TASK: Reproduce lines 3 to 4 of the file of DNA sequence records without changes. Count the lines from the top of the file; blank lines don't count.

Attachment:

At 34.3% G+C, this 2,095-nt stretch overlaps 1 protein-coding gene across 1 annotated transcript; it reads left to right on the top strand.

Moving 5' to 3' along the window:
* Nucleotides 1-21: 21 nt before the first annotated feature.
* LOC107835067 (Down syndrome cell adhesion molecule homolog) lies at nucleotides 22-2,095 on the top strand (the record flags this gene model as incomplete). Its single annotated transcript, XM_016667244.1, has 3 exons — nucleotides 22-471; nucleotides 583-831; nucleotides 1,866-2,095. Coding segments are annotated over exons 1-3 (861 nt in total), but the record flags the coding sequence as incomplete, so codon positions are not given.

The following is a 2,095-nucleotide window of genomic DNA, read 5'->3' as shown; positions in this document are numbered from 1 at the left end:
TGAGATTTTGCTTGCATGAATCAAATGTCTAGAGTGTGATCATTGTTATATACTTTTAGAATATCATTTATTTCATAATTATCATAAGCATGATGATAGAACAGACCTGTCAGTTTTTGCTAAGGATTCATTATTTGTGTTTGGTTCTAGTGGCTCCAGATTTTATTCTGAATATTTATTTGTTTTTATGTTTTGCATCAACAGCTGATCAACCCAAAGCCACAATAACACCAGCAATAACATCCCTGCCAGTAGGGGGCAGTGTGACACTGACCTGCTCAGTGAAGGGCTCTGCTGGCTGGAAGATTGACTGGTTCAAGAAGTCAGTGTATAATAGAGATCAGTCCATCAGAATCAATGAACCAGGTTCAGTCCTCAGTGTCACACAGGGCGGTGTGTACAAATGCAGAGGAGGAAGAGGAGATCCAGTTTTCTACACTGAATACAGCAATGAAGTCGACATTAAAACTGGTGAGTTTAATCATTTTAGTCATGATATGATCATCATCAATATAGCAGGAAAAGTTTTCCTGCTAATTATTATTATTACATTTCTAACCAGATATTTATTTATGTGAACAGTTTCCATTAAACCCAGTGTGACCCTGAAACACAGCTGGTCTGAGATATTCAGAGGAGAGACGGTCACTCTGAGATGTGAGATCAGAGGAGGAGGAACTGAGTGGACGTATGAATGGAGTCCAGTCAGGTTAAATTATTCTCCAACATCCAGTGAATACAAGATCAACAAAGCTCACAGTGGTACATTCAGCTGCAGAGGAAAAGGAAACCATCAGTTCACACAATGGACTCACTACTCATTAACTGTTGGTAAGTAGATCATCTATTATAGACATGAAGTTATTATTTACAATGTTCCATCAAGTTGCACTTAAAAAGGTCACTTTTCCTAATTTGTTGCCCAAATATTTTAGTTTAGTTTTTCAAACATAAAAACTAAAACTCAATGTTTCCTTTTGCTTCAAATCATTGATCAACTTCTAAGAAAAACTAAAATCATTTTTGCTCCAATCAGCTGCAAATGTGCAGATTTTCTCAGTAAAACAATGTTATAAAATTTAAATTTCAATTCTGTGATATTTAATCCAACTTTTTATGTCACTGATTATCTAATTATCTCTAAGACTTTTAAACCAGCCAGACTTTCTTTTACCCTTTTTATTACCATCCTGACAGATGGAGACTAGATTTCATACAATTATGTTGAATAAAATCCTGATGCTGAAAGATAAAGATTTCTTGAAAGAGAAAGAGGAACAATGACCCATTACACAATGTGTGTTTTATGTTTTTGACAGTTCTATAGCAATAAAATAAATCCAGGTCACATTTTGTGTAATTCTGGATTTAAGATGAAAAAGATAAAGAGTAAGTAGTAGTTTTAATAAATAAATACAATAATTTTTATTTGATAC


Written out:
* Nucleotides 1-21: 21 nt before the first annotated feature.
* LOC107835067 (Down syndrome cell adhesion molecule homolog) lies at nucleotides 22-2,095 on the top strand (the record flags this gene model as incomplete). Its single annotated transcript, XM_016667244.1, has 3 exons — nucleotides 22-471; nucleotides 583-831; nucleotides 1,866-2,095. Coding segments are annotated over exons 1-3 (861 nt in total), but the record flags the coding sequence as incomplete, so codon positions are not given.